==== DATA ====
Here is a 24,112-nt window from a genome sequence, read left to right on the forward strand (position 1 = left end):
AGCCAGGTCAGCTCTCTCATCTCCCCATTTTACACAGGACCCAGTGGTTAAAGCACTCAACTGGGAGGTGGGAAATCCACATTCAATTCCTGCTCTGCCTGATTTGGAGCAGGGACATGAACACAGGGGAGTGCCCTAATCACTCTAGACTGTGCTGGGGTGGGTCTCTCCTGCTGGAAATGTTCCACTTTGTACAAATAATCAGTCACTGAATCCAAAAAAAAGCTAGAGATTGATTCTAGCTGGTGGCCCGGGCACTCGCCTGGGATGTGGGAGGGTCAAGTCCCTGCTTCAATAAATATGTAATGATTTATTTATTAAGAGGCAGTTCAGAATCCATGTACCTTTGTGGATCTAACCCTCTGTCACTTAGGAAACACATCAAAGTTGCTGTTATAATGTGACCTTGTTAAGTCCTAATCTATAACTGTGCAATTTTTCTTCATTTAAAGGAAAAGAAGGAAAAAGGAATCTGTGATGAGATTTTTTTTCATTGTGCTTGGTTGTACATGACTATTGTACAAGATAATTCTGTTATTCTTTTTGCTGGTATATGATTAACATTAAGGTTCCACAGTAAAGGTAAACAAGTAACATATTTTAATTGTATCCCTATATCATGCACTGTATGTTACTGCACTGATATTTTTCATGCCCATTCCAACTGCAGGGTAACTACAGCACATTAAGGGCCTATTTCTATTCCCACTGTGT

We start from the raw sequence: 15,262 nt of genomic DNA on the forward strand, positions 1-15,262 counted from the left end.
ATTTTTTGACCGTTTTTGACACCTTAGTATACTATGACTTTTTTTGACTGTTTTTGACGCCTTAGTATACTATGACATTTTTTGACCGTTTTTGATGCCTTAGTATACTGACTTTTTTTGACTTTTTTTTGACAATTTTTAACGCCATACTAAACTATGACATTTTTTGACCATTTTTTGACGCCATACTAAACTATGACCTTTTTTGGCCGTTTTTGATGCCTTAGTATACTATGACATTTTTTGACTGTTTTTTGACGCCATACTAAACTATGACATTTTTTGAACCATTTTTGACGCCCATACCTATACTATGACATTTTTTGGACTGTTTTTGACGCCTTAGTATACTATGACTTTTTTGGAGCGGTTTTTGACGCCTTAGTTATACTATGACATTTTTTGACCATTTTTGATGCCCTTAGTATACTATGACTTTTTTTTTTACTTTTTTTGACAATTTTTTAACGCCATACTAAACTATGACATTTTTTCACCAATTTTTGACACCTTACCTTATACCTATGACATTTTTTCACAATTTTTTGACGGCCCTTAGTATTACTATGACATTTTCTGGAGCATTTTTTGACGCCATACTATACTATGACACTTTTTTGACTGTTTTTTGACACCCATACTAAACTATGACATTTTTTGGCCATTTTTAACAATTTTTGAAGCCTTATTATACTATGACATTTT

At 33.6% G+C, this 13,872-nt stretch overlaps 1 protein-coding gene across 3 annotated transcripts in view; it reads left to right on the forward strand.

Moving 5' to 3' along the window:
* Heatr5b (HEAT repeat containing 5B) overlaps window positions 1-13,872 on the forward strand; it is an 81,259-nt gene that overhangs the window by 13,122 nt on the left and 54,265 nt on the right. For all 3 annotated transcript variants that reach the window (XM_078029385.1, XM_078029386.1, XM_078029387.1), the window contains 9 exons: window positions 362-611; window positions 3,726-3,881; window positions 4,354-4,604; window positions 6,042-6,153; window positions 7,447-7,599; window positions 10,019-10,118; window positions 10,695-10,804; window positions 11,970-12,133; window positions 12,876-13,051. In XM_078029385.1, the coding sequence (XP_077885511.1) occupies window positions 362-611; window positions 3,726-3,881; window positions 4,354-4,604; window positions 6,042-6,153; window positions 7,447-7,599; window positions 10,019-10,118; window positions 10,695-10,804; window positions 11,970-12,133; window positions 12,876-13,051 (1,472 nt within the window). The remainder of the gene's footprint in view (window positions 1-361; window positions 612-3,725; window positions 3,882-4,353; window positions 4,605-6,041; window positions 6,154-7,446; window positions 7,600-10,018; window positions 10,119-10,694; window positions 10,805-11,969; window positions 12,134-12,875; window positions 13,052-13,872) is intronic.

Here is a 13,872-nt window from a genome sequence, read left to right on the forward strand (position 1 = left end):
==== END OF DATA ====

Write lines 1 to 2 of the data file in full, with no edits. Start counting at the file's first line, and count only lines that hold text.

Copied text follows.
Here is a 24,112-nt window from a genome sequence, read left to right on the forward strand (position 1 = left end):
AGCCAGGTCAGCTCTCTCATCTCCCCATTTTACACAGGACCCAGTGGTTAAAGCACTCAACTGGGAGGTGGGAAATCCACATTCAATTCCTGCTCTGCCTGATTTGGAGCAGGGACATGAACACAGGGGAGTGCCCTAATCACTCTAGACTGTGCTGGGGTGGGTCTCTCCTGCTGGAAATGTTCCACTTTGTACAAATAATCAGTCACTGAATCCAAAAAAAAGCTAGAGATTGATTCTAGCTGGTGGCCCGGGCACTCGCCTGGGATGTGGGAGGGTCAAGTCCCTGCTTCAATAAATATGTAATGATTTATTTATTAAGAGGCAGTTCAGAATCCATGTACCTTTGTGGATCTAACCCTCTGTCACTTAGGAAACACATCAAAGTTGCTGTTATAATGTGACCTTGTTAAGTCCTAATCTATAACTGTGCAATTTTTCTTCATTTAAAGGAAAAGAAGGAAAAAGGAATCTGTGATGAGATTTTTTTTCATTGTGCTTGGTTGTACATGACTATTGTACAAGATAATTCTGTTATTCTTTTTGCTGGTATATGATTAACATTAAGGTTCCACAGTAAAGGTAAACAAGTAACATATTTTAATTGTATCCCTATATCATGCACTGTATGTTACTGCACTGATATTTTTCATGCCCATTCCAACTGCAGGGTAACTACAGCACATTAAGGGCCTATTTCTATTCCCACTGTGT